Speaking to a mostly female crowd of over 200 that filled Askwith Lecture Hall in Longfellow Hall, the panelists spoke of their own experiences with body image in their diverse media roles.
According to Karen E. Kafer, director of communications for Kellogg USA, which makes Special K cereal, her company has changed the way food is marketed. Instead of marketing Special K as a cereal to eat in order to "look good," a new advertising campaign addresses complaints from women upset with this emphasis on the importance of a low-calorie diet.
The "Reshape Your Attitude" campaign, which Kafer presented at the panel, includes the award winning "Bar guys" spot, which features men in a bar who satirize the traditionally female obsession with body weight and image.
Panelist Jean Kilbourne presented ads that equate food not just with body image, but with sex. These ads treat food like sex, she said, causing people to associate it with their own sexual appeal.
"Whatever you're giving him tonight, he'll enjoy it more with rice," said one ad she displayed.
Kilbourne, a frequent speaker at college campuses and a visiting scholar at Wellesley College, said the $36 billion food industry uses such connections to sell more food. She said that the industry's tendency to photograph food items in a close-up, sensual manner gives the products a mystique once afforded only to illicit affairs.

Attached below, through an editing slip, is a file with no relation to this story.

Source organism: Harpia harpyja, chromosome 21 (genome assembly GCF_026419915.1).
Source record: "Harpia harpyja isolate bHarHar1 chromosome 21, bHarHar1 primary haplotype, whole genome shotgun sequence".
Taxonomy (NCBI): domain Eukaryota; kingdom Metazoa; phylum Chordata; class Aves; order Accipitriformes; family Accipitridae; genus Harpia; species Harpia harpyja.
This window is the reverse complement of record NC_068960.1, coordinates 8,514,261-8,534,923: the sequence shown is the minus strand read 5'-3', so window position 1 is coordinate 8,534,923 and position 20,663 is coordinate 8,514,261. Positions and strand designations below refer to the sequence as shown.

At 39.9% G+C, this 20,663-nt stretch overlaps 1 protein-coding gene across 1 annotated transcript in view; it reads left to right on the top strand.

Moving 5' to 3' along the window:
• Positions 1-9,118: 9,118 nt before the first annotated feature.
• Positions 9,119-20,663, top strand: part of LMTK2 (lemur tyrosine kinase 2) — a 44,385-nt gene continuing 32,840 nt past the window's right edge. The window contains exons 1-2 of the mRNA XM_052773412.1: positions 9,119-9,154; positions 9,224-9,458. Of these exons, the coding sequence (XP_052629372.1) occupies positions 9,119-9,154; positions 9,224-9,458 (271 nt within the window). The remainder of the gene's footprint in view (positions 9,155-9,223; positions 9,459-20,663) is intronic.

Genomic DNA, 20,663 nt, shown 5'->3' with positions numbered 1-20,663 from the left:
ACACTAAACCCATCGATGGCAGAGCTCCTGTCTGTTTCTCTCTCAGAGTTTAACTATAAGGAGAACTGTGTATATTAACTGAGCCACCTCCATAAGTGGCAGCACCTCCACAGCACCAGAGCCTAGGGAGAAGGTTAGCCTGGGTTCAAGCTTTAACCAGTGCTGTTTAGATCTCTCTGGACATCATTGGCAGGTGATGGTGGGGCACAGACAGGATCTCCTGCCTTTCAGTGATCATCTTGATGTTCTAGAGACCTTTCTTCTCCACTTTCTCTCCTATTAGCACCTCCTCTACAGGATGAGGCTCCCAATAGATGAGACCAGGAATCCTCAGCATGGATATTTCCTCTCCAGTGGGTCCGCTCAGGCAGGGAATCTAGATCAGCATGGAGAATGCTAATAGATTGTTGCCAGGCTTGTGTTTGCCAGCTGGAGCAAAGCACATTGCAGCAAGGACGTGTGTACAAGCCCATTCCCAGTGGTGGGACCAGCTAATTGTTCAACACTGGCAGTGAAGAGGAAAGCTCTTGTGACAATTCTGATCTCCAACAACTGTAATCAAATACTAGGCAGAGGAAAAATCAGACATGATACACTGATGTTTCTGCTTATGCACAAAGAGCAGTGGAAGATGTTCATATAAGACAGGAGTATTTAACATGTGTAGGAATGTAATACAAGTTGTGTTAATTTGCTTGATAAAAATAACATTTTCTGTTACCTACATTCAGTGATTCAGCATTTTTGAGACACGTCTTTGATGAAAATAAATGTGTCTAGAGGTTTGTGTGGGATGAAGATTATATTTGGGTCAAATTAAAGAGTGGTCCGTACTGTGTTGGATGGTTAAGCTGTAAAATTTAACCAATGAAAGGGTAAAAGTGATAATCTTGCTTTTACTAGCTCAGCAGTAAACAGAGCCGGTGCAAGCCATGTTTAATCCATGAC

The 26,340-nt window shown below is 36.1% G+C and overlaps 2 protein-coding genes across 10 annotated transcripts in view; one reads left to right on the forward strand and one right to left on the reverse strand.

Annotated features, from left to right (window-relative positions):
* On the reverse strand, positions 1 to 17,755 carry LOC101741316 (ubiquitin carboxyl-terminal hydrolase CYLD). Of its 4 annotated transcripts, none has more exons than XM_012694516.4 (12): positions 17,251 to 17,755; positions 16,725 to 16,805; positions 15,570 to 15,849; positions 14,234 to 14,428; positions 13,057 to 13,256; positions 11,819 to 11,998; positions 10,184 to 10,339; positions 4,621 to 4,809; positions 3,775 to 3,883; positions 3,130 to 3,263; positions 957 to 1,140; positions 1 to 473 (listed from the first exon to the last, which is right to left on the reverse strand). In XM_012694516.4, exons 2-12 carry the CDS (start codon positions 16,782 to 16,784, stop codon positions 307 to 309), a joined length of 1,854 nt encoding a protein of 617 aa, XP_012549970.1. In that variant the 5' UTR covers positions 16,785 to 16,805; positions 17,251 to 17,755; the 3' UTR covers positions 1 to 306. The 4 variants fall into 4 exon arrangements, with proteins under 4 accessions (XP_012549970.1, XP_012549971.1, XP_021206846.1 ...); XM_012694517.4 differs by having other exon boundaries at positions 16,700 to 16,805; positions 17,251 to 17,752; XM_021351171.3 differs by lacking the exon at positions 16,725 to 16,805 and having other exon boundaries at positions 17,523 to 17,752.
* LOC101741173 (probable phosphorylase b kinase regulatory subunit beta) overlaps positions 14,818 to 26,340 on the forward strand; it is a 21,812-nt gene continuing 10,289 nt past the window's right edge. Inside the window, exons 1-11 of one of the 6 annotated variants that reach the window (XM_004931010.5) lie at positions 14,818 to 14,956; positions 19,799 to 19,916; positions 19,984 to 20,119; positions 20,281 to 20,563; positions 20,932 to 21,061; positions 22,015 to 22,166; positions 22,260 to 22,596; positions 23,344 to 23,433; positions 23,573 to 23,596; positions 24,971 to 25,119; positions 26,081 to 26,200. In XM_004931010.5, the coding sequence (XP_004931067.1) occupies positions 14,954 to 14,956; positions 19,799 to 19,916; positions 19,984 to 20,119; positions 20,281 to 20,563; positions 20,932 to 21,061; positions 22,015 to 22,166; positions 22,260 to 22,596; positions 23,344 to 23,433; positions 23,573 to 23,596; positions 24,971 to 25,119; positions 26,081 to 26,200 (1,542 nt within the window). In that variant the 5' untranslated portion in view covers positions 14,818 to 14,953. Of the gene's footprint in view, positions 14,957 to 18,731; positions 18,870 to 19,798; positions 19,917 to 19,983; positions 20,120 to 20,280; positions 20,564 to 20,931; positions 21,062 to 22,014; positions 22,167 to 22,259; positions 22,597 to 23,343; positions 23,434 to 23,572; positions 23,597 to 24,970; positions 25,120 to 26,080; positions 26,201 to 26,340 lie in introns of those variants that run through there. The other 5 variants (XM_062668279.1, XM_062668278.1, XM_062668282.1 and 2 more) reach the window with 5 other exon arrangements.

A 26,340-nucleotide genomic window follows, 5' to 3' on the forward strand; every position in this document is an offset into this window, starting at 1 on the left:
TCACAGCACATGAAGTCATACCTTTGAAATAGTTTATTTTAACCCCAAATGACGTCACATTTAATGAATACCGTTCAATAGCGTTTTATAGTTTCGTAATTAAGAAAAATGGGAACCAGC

"When food is advertised with sex, eating becomes a moral issue," she said. "The menage a trois that we're made to feel ashamed of, is now with Ben and Jerry's," she quipped, referring to the popular ice cream maker.
Not only food, but also clothes, are sold by presenting the body image women overwhelmingly desire, panelists said. Laura Wenke, senior vice president for marketing at upscale women's clothier Anne Klein, said her company's new advertisements feature professional women, rather than models, because many customers think models are too thin.
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